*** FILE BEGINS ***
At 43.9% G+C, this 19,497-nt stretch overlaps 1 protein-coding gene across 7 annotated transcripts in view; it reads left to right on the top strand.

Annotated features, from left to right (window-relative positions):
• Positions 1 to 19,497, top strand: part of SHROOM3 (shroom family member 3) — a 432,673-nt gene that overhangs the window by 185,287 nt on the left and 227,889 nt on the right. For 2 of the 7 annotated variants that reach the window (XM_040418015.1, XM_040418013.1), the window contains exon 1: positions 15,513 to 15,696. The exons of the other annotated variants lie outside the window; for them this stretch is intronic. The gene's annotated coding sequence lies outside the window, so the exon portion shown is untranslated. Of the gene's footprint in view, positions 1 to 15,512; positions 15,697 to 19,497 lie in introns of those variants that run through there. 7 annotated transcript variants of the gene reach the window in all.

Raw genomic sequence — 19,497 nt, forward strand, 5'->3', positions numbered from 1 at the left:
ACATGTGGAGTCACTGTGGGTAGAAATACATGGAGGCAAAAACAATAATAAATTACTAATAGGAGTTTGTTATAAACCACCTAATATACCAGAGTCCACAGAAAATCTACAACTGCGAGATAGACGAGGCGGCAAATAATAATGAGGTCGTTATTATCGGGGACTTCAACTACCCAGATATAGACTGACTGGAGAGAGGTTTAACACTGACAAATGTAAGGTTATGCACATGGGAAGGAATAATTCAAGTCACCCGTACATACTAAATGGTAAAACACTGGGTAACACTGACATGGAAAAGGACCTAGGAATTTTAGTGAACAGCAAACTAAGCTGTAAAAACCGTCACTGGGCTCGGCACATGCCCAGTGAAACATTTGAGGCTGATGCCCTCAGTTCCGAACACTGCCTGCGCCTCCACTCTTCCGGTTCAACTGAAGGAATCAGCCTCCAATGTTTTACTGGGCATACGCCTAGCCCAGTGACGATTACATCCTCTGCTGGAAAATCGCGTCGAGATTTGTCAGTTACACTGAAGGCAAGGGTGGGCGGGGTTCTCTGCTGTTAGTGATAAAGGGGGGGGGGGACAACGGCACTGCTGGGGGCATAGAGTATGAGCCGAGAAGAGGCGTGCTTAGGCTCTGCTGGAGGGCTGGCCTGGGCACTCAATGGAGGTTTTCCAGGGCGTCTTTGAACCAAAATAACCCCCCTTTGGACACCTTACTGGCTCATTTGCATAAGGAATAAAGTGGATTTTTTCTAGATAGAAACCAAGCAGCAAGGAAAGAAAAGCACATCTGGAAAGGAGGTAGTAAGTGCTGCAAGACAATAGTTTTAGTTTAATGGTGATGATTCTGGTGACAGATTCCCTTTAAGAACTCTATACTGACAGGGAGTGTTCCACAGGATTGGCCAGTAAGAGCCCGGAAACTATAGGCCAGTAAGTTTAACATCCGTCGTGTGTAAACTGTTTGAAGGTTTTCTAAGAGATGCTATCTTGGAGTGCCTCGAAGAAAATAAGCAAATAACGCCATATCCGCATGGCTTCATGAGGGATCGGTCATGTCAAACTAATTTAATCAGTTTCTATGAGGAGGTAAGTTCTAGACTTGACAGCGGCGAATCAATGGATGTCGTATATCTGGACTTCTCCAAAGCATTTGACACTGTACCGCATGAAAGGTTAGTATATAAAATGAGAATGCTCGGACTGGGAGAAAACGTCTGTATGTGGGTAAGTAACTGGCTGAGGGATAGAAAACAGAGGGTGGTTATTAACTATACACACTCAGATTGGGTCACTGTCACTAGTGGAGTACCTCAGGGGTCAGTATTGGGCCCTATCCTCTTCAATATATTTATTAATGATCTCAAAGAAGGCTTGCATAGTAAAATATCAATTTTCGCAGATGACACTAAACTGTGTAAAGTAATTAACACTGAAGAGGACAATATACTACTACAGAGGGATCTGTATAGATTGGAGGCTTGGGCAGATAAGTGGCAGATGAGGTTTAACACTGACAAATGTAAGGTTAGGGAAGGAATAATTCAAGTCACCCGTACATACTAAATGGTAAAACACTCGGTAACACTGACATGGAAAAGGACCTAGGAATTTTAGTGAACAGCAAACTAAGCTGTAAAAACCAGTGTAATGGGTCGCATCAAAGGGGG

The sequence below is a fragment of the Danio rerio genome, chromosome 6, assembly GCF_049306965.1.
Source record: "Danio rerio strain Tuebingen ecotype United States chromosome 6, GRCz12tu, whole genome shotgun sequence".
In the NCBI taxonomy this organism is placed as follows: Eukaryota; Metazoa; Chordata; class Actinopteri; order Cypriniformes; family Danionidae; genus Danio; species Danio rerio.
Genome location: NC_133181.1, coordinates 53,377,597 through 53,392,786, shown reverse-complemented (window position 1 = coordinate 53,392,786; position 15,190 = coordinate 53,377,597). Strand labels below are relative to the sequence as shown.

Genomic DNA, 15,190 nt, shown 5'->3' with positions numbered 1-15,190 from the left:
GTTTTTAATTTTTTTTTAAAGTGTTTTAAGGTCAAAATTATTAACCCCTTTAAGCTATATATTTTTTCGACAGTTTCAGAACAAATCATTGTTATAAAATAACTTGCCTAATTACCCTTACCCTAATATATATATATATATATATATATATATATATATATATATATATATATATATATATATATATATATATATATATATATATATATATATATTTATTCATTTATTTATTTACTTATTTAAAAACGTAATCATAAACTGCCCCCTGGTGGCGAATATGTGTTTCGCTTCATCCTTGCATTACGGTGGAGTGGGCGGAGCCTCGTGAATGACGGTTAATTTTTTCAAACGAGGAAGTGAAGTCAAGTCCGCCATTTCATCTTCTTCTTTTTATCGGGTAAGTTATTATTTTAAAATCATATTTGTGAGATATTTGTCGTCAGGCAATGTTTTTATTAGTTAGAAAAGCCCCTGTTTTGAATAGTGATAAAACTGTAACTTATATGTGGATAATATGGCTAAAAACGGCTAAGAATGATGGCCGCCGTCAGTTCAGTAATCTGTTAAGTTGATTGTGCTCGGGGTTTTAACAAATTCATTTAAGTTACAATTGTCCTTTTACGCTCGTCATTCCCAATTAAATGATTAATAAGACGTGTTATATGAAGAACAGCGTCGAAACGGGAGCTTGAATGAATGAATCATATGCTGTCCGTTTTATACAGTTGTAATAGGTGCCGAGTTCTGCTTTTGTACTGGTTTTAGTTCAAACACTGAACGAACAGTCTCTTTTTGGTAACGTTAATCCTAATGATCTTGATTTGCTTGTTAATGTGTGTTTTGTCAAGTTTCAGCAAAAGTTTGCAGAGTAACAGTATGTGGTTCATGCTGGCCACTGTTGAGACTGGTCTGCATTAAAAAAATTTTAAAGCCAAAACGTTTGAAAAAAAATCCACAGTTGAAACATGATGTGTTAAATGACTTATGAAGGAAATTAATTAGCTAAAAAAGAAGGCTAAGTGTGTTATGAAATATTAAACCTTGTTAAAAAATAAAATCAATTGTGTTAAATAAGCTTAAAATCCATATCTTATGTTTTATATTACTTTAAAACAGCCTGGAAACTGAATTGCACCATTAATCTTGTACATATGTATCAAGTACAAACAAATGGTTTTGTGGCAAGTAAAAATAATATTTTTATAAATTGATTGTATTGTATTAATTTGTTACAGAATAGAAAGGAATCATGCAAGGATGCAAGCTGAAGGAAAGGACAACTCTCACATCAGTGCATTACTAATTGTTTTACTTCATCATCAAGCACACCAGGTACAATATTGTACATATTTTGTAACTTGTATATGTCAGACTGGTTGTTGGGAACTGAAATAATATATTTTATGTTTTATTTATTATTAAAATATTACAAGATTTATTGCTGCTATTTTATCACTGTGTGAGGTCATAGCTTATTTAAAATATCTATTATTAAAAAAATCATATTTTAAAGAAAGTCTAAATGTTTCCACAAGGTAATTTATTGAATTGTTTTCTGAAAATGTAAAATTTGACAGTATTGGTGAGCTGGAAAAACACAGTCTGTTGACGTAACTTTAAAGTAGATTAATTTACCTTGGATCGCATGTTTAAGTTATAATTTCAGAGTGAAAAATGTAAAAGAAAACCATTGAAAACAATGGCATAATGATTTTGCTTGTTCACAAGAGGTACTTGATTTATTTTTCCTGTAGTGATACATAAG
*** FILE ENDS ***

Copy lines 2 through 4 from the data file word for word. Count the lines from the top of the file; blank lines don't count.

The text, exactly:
Annotated features, from left to right (window-relative positions):
• Positions 1 to 19,497, top strand: part of SHROOM3 (shroom family member 3) — a 432,673-nt gene that overhangs the window by 185,287 nt on the left and 227,889 nt on the right. For 2 of the 7 annotated variants that reach the window (XM_040418015.1, XM_040418013.1), the window contains exon 1: positions 15,513 to 15,696. The exons of the other annotated variants lie outside the window; for them this stretch is intronic. The gene's annotated coding sequence lies outside the window, so the exon portion shown is untranslated. Of the gene's footprint in view, positions 1 to 15,512; positions 15,697 to 19,497 lie in introns of those variants that run through there. 7 annotated transcript variants of the gene reach the window in all.

Raw genomic sequence — 19,497 nt, forward strand, 5'->3', positions numbered from 1 at the left: